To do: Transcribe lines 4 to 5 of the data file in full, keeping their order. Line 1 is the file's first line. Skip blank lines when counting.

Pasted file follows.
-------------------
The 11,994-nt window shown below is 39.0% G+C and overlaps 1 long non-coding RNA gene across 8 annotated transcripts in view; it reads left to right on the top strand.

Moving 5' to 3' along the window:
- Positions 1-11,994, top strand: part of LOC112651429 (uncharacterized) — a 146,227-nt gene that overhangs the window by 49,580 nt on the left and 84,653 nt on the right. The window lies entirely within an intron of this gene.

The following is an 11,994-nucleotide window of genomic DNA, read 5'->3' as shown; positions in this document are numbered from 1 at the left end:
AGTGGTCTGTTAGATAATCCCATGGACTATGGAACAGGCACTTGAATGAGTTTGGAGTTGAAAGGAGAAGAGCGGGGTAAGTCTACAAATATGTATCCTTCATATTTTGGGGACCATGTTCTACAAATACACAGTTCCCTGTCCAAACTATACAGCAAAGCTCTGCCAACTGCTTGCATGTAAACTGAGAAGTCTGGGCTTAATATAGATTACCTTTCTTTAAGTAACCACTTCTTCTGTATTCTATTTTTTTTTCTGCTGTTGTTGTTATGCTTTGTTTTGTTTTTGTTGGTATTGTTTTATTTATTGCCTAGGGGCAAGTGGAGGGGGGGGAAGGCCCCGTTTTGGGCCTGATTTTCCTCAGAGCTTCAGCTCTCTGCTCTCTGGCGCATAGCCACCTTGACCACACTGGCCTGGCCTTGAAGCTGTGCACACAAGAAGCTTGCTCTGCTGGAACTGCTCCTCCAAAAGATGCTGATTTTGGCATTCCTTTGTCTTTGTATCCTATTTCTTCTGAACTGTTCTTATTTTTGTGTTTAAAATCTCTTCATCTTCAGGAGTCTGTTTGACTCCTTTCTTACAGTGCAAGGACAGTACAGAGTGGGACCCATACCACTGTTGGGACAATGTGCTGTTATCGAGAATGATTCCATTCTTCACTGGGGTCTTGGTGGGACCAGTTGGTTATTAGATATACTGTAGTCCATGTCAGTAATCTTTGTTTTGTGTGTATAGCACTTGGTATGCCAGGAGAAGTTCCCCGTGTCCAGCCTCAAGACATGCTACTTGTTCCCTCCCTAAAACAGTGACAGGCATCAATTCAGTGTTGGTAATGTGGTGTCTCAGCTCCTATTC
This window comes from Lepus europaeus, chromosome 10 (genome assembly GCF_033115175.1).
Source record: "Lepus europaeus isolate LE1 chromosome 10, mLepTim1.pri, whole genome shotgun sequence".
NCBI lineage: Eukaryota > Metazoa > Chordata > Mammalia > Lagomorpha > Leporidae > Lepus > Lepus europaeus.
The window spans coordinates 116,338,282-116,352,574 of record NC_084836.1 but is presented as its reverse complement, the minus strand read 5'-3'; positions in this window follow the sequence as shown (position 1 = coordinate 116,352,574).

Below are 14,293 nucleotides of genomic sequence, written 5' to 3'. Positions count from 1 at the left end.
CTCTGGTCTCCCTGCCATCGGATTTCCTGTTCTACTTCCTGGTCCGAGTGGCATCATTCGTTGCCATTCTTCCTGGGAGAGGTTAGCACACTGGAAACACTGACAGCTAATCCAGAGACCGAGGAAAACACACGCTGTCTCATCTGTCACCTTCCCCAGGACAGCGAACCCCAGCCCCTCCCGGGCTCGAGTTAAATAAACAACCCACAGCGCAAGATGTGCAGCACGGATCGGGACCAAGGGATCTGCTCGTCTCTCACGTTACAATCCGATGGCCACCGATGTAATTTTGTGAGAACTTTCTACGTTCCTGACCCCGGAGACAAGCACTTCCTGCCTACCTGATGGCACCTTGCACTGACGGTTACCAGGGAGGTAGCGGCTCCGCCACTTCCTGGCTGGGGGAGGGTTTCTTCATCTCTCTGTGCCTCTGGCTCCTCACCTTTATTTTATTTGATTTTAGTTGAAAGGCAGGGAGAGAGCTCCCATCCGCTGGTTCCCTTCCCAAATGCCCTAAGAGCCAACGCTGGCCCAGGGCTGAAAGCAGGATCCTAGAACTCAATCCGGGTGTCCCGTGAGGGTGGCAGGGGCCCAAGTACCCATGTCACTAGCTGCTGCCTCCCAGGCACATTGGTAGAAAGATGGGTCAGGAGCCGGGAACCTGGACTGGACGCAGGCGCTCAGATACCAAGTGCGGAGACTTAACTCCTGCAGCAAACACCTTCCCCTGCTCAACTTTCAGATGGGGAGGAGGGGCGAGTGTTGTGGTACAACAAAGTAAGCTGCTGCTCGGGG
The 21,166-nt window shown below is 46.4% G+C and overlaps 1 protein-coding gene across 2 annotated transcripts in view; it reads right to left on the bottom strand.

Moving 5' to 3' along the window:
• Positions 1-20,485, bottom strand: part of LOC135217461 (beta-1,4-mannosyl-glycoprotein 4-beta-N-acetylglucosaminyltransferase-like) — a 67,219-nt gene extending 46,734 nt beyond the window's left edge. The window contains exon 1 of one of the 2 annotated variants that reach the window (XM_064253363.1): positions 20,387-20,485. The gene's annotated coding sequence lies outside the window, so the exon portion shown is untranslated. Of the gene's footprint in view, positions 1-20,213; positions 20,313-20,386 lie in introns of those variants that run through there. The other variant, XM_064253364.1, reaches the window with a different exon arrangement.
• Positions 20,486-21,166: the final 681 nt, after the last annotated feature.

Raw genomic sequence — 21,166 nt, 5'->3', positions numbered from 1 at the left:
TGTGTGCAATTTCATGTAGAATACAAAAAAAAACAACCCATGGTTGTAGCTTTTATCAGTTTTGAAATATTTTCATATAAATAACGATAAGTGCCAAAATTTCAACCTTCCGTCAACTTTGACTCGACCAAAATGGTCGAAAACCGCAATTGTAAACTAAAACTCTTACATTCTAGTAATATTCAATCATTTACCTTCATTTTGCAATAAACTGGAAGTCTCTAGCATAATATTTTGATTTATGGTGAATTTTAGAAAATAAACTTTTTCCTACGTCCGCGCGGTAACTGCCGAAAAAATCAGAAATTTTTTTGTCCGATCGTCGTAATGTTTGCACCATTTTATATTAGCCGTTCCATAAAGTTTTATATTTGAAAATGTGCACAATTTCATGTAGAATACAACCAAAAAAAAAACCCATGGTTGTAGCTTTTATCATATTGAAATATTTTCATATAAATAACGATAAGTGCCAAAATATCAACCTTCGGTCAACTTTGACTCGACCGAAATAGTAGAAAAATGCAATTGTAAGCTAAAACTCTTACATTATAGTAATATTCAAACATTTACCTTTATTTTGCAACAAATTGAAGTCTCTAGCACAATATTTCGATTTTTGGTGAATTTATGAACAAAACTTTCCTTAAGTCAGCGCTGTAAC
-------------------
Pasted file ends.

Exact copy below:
The following is an 11,994-nucleotide window of genomic DNA, read 5'->3' as shown; positions in this document are numbered from 1 at the left end:
AGTGGTCTGTTAGATAATCCCATGGACTATGGAACAGGCACTTGAATGAGTTTGGAGTTGAAAGGAGAAGAGCGGGGTAAGTCTACAAATATGTATCCTTCATATTTTGGGGACCATGTTCTACAAATACACAGTTCCCTGTCCAAACTATACAGCAAAGCTCTGCCAACTGCTTGCATGTAAACTGAGAAGTCTGGGCTTAATATAGATTACCTTTCTTTAAGTAACCACTTCTTCTGTATTCTATTTTTTTTTCTGCTGTTGTTGTTATGCTTTGTTTTGTTTTTGTTGGTATTGTTTTATTTATTGCCTAGGGGCAAGTGGAGGGGGGGGAAGGCCCCGTTTTGGGCCTGATTTTCCTCAGAGCTTCAGCTCTCTGCTCTCTGGCGCATAGCCACCTTGACCACACTGGCCTGGCCTTGAAGCTGTGCACACAAGAAGCTTGCTCTGCTGGAACTGCTCCTCCAAAAGATGCTGATTTTGGCATTCCTTTGTCTTTGTATCCTATTTCTTCTGAACTGTTCTTATTTTTGTGTTTAAAATCTCTTCATCTTCAGGAGTCTGTTTGACTCCTTTCTTACAGTGCAAGGACAGTACAGAGTGGGACCCATACCACTGTTGGGACAATGTGCTGTTATCGAGAATGATTCCATTCTTCACTGGGGTCTTGGTGGGACCAGTTGGTTATTAGATATACTGTAGTCCATGTCAGTAATCTTTGTTTTGTGTGTATAGCACTTGGTATGCCAGGAGAAGTTCCCCGTGTCCAGCCTCAAGACATGCTACTTGTTCCCTCCCTAAAACAGTGACAGGCATCAATTCAGTGTTGGTAATGTGGTGTCTCAGCTCCTATTC